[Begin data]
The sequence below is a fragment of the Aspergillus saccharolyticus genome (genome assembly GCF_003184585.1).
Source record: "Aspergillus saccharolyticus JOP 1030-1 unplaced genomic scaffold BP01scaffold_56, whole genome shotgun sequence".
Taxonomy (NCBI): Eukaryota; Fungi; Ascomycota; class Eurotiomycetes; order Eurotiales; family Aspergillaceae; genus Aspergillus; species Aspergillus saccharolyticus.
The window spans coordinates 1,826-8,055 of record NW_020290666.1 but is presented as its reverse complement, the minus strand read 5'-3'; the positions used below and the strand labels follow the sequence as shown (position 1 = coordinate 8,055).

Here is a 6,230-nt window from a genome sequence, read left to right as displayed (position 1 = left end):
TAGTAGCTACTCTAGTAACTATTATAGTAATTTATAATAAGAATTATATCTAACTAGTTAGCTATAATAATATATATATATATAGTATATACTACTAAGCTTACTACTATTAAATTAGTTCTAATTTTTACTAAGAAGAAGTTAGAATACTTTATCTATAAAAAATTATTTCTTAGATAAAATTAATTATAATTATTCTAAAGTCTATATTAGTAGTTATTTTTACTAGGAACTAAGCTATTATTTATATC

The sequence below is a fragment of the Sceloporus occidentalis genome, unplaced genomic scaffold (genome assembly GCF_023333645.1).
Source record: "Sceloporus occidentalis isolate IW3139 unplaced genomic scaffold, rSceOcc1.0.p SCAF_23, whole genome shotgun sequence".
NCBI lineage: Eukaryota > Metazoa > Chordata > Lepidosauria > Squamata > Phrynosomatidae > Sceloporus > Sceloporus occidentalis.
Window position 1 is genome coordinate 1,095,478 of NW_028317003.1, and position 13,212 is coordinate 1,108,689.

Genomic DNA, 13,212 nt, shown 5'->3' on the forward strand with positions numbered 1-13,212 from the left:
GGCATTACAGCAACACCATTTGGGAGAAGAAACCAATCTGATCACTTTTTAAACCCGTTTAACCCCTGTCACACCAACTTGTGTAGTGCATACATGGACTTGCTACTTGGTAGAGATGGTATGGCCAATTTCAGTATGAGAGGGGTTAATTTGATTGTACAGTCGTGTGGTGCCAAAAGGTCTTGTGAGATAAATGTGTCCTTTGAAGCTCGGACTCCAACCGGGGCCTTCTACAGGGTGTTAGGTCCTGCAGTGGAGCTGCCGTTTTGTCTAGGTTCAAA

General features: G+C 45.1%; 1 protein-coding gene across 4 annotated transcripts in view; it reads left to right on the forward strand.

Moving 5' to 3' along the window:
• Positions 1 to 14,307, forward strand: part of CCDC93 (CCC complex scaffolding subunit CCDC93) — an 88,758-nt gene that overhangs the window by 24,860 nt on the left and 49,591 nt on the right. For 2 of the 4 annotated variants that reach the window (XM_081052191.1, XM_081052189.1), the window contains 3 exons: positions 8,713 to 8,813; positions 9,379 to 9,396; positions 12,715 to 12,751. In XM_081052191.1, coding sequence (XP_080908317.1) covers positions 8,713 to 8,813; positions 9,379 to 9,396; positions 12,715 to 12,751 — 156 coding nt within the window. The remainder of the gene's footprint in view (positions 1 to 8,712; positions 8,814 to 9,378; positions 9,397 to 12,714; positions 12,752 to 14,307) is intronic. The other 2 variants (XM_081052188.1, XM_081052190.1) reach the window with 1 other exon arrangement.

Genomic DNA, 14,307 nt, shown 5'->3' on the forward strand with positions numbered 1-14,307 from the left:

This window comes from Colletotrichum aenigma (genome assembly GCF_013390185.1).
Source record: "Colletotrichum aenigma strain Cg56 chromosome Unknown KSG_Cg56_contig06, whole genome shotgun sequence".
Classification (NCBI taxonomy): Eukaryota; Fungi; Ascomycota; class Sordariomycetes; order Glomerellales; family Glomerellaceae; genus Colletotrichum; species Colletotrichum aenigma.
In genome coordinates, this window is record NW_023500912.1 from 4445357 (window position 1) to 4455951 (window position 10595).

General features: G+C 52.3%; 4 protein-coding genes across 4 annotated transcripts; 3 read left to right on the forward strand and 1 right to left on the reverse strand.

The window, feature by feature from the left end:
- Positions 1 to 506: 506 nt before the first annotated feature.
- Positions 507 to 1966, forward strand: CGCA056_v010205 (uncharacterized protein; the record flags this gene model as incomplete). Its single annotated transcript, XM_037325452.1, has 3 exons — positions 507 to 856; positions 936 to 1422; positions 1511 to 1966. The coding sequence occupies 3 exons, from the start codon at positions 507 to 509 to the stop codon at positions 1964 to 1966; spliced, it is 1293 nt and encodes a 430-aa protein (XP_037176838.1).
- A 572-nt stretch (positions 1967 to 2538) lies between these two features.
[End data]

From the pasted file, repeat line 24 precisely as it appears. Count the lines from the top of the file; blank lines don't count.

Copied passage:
- Positions 507 to 1966, forward strand: CGCA056_v010205 (uncharacterized protein; the record flags this gene model as incomplete). Its single annotated transcript, XM_037325452.1, has 3 exons — positions 507 to 856; positions 936 to 1422; positions 1511 to 1966. The coding sequence occupies 3 exons, from the start codon at positions 507 to 509 to the stop codon at positions 1964 to 1966; spliced, it is 1293 nt and encodes a 430-aa protein (XP_037176838.1).